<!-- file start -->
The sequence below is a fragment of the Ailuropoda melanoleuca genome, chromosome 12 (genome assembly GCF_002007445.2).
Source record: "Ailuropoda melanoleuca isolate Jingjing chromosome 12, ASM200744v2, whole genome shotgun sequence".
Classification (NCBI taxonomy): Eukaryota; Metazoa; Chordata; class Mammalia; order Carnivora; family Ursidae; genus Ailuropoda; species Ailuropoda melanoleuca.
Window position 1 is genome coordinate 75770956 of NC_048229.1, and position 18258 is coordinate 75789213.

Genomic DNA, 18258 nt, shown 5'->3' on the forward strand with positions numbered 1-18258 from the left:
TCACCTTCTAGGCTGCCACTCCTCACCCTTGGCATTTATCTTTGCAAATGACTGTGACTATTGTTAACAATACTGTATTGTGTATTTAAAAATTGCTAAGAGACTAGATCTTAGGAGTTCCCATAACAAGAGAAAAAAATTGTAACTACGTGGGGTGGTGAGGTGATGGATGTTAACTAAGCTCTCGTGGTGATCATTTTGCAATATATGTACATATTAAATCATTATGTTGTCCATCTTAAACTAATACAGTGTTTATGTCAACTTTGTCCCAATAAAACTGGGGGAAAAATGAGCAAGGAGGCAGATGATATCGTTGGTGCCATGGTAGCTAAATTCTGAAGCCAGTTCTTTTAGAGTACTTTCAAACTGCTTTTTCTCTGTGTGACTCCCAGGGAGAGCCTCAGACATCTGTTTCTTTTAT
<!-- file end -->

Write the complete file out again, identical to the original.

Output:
The sequence below is a fragment of the Ailuropoda melanoleuca genome, chromosome 12 (genome assembly GCF_002007445.2).
Source record: "Ailuropoda melanoleuca isolate Jingjing chromosome 12, ASM200744v2, whole genome shotgun sequence".
Classification (NCBI taxonomy): Eukaryota; Metazoa; Chordata; class Mammalia; order Carnivora; family Ursidae; genus Ailuropoda; species Ailuropoda melanoleuca.
Window position 1 is genome coordinate 75770956 of NC_048229.1, and position 18258 is coordinate 75789213.

Genomic DNA, 18258 nt, shown 5'->3' on the forward strand with positions numbered 1-18258 from the left:
TCACCTTCTAGGCTGCCACTCCTCACCCTTGGCATTTATCTTTGCAAATGACTGTGACTATTGTTAACAATACTGTATTGTGTATTTAAAAATTGCTAAGAGACTAGATCTTAGGAGTTCCCATAACAAGAGAAAAAAATTGTAACTACGTGGGGTGGTGAGGTGATGGATGTTAACTAAGCTCTCGTGGTGATCATTTTGCAATATATGTACATATTAAATCATTATGTTGTCCATCTTAAACTAATACAGTGTTTATGTCAACTTTGTCCCAATAAAACTGGGGGAAAAATGAGCAAGGAGGCAGATGATATCGTTGGTGCCATGGTAGCTAAATTCTGAAGCCAGTTCTTTTAGAGTACTTTCAAACTGCTTTTTCTCTGTGTGACTCCCAGGGAGAGCCTCAGACATCTGTTTCTTTTAT